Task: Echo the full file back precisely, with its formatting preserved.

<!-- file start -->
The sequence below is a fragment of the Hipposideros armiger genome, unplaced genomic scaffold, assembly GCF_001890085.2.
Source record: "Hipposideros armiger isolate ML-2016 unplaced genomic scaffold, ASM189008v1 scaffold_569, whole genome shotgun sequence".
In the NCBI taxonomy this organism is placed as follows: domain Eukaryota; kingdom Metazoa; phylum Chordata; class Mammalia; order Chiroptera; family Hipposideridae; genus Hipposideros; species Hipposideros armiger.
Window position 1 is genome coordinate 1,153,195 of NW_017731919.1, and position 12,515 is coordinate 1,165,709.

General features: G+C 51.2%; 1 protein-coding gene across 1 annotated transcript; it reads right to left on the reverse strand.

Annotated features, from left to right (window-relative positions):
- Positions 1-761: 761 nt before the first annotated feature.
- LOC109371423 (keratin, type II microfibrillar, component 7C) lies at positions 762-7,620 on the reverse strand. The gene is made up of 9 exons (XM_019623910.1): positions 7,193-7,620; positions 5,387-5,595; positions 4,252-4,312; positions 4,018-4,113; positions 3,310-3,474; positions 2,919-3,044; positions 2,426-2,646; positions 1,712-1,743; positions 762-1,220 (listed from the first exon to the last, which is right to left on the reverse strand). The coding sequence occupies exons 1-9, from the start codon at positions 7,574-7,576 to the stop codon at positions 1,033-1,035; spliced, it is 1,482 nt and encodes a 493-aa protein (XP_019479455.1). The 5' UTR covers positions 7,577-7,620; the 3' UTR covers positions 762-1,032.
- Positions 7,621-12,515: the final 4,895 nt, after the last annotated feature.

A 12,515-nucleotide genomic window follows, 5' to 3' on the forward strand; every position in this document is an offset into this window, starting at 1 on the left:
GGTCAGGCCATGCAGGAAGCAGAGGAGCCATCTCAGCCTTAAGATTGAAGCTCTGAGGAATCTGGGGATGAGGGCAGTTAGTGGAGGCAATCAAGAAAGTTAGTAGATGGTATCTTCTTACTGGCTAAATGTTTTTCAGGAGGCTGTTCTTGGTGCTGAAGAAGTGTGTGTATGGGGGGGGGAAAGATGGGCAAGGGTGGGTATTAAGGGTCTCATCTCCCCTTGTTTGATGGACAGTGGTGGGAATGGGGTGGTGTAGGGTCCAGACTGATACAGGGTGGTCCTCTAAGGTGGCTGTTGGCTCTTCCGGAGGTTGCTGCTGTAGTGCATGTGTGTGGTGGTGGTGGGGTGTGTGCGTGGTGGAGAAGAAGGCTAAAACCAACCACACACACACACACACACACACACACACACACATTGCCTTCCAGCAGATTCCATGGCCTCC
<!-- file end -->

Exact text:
The sequence below is a fragment of the Hipposideros armiger genome, unplaced genomic scaffold, assembly GCF_001890085.2.
Source record: "Hipposideros armiger isolate ML-2016 unplaced genomic scaffold, ASM189008v1 scaffold_569, whole genome shotgun sequence".
In the NCBI taxonomy this organism is placed as follows: domain Eukaryota; kingdom Metazoa; phylum Chordata; class Mammalia; order Chiroptera; family Hipposideridae; genus Hipposideros; species Hipposideros armiger.
Window position 1 is genome coordinate 1,153,195 of NW_017731919.1, and position 12,515 is coordinate 1,165,709.

General features: G+C 51.2%; 1 protein-coding gene across 1 annotated transcript; it reads right to left on the reverse strand.

Annotated features, from left to right (window-relative positions):
- Positions 1-761: 761 nt before the first annotated feature.
- LOC109371423 (keratin, type II microfibrillar, component 7C) lies at positions 762-7,620 on the reverse strand. The gene is made up of 9 exons (XM_019623910.1): positions 7,193-7,620; positions 5,387-5,595; positions 4,252-4,312; positions 4,018-4,113; positions 3,310-3,474; positions 2,919-3,044; positions 2,426-2,646; positions 1,712-1,743; positions 762-1,220 (listed from the first exon to the last, which is right to left on the reverse strand). The coding sequence occupies exons 1-9, from the start codon at positions 7,574-7,576 to the stop codon at positions 1,033-1,035; spliced, it is 1,482 nt and encodes a 493-aa protein (XP_019479455.1). The 5' UTR covers positions 7,577-7,620; the 3' UTR covers positions 762-1,032.
- Positions 7,621-12,515: the final 4,895 nt, after the last annotated feature.

A 12,515-nucleotide genomic window follows, 5' to 3' on the forward strand; every position in this document is an offset into this window, starting at 1 on the left:
GGTCAGGCCATGCAGGAAGCAGAGGAGCCATCTCAGCCTTAAGATTGAAGCTCTGAGGAATCTGGGGATGAGGGCAGTTAGTGGAGGCAATCAAGAAAGTTAGTAGATGGTATCTTCTTACTGGCTAAATGTTTTTCAGGAGGCTGTTCTTGGTGCTGAAGAAGTGTGTGTATGGGGGGGGGAAAGATGGGCAAGGGTGGGTATTAAGGGTCTCATCTCCCCTTGTTTGATGGACAGTGGTGGGAATGGGGTGGTGTAGGGTCCAGACTGATACAGGGTGGTCCTCTAAGGTGGCTGTTGGCTCTTCCGGAGGTTGCTGCTGTAGTGCATGTGTGTGGTGGTGGTGGGGTGTGTGCGTGGTGGAGAAGAAGGCTAAAACCAACCACACACACACACACACACACACACACACACACATTGCCTTCCAGCAGATTCCATGGCCTCC